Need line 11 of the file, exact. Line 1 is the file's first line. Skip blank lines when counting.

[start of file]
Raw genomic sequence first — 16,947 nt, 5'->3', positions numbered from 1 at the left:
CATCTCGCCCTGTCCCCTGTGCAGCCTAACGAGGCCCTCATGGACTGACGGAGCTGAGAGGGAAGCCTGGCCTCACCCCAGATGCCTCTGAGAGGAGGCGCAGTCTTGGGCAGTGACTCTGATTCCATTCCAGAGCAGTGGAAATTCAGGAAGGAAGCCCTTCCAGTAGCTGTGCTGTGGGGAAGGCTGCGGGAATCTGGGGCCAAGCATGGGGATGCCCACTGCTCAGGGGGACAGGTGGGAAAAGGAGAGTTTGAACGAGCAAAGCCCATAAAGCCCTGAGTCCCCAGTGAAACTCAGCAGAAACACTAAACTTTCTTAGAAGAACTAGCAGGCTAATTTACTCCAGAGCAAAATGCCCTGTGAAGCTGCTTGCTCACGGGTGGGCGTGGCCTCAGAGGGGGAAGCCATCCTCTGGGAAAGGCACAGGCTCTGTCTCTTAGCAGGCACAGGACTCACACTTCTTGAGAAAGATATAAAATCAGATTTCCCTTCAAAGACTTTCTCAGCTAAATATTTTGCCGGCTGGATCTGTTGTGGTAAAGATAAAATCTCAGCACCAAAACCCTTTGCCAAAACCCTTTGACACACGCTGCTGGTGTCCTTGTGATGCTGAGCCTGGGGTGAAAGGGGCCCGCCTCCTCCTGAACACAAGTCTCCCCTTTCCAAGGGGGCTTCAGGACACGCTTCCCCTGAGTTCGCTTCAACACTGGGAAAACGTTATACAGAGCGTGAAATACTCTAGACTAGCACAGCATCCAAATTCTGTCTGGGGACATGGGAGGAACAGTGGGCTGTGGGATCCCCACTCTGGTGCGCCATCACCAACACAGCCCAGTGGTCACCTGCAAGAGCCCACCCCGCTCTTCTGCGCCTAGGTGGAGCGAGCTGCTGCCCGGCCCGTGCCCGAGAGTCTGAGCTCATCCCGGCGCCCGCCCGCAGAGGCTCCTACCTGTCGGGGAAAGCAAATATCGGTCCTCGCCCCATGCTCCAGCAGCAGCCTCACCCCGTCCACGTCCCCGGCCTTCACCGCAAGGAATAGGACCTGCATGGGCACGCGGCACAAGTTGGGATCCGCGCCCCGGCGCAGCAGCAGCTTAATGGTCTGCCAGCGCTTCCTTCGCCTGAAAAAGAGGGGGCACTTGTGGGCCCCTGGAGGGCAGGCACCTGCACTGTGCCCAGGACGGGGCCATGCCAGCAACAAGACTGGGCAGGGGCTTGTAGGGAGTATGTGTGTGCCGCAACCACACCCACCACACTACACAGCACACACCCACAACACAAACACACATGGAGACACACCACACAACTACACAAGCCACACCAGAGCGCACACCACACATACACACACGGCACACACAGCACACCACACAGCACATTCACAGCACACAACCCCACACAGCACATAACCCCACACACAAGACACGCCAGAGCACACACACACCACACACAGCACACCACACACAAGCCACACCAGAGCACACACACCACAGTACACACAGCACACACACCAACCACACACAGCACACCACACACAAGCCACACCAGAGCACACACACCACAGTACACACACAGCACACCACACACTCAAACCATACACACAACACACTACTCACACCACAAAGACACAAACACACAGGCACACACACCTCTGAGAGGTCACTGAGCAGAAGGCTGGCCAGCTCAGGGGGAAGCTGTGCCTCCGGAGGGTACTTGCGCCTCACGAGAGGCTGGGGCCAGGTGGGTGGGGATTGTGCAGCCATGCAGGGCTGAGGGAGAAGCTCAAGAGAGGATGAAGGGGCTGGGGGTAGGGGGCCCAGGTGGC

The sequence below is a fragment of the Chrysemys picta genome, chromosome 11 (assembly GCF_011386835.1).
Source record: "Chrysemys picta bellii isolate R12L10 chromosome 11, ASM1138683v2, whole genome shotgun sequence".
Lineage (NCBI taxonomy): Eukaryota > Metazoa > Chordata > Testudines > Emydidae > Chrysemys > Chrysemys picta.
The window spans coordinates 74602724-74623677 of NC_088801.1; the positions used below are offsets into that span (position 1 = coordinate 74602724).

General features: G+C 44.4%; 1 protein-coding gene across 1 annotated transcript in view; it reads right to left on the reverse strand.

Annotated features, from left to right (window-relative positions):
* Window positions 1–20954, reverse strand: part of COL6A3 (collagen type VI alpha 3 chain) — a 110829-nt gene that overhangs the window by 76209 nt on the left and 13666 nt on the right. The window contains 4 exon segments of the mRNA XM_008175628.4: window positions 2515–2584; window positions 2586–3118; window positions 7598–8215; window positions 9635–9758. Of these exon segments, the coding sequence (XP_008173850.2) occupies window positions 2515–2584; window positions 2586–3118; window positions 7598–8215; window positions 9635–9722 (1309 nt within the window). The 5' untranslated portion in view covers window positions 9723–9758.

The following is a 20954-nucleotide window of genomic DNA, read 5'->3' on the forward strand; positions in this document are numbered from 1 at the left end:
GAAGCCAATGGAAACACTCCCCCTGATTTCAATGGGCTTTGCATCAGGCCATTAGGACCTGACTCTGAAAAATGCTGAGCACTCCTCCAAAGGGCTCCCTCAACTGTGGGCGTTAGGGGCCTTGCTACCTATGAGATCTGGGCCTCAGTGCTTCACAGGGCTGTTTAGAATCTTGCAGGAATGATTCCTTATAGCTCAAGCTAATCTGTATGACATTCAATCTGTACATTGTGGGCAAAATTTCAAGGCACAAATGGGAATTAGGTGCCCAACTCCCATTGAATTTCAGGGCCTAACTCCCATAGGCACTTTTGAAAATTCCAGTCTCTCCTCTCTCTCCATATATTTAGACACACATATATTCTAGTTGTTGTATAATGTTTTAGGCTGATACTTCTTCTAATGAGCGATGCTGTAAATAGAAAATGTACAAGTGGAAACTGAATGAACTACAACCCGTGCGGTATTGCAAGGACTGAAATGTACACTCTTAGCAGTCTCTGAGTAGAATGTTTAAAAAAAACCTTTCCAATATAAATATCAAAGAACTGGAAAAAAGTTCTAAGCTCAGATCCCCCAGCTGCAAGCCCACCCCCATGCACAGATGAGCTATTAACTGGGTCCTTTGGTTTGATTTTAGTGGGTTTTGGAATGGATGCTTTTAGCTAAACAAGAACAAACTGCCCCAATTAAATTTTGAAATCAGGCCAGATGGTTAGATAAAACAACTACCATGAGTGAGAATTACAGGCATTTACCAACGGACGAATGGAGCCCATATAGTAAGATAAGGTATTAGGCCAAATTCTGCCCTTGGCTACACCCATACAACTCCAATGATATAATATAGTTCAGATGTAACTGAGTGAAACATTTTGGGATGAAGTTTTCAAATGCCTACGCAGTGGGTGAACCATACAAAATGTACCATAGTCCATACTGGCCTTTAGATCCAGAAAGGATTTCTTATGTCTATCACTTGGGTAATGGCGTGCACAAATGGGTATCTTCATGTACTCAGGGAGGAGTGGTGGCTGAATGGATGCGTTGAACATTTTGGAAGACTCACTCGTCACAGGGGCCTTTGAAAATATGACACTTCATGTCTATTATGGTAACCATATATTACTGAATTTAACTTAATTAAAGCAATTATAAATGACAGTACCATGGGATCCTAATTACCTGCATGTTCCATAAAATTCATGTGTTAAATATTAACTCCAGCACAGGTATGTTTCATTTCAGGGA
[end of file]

GAAGCCAATGGAAACACTCCCCCTGATTTCAATGGGCTTTGCATCAGGCCATTAGGACCTGACTCTGAAAAATGCTGAGCACTCCTCCAAAGGGCTCCCTCAACTGTGGGCGTTAGGGGCCTTGCTACCTATGAGATCTGGGCCTCAGTGCTTCACAGGGCTGTTTAGAATCTTGCAGGAATGATTCCTTATAGCTCAAGCTAATCTGTATGACATTCAATCTGTACATTGTGGGCAAAATTTCAAGGCACAAATGGGAATTAGGTGCCCAACTCCCATTGAATTTCAGGGCCTAACTCCCATAGGCACTTTTGAAAATTCCAGTCTCTCCTCTCTCTCCATATATTTAGACACACATATATTCTAGTTGTTGTATAATGTTTTAGGCTGATACTTCTTCTAATGAGCGATGCTGTAAATAGAAAATGTACAAGTGGAAACTGAATGAACTACAACCCGTGCGGTATTGCAAGGACTGAAATGTACACTCTTAGCAGTCTCTGAGTAGAATGTTTAAAAAAAACCTTTCCAATATAAATATCAAAGAACTGGAAAAAAGTTCTAAGCTCAGATCCCCCAGCTGCAAGCCCACCCCCATGCACAGATGAGCTATTAACTGGGTCCTTTGGTTTGATTTTAGTGGGTTTTGGAATGGATGCTTTTAGCTAAACAAGAACAAACTGCCCCAATTAAATTTTGAAATCAGGCCAGATGGTTAGATAAAACAACTACCATGAGTGAGAATTACAGGCATTTACCAACGGACGAATGGAGCCCATATAGTAAGATAAGGTATTAGGCCAAATTCTGCCCTTGGCTACACCCATACAACTCCAATGATATAATATAGTTCAGATGTAACTGAGTGAAACATTTTGGGATGAAGTTTTCAAATGCCTACGCAGTGGGTGAACCATACAAAATGTACCATAGTCCATACTGGCCTTTAGATCCAGAAAGGATTTCTTATGTCTATCACTTGGGTAATGGCGTGCACAAATGGGTATCTTCATGTACTCAGGGAGGAGTGGTGGCTGAATGGATGCGTTGAACATTTTGGAAGACTCACTCGTCACAGGGGCCTTTGAAAATATGACACTTCATGTCTATTATGGTAACCATATATTACTGAATTTAACTTAATTAAAGCAATTATAAATGACAGTACCATGGGATCCTAATTACCTGCATGTTCCATAAAATTCATGTGTTAAATATTAACTCCAGCACAGGTATGTTTCATTTCAGGGA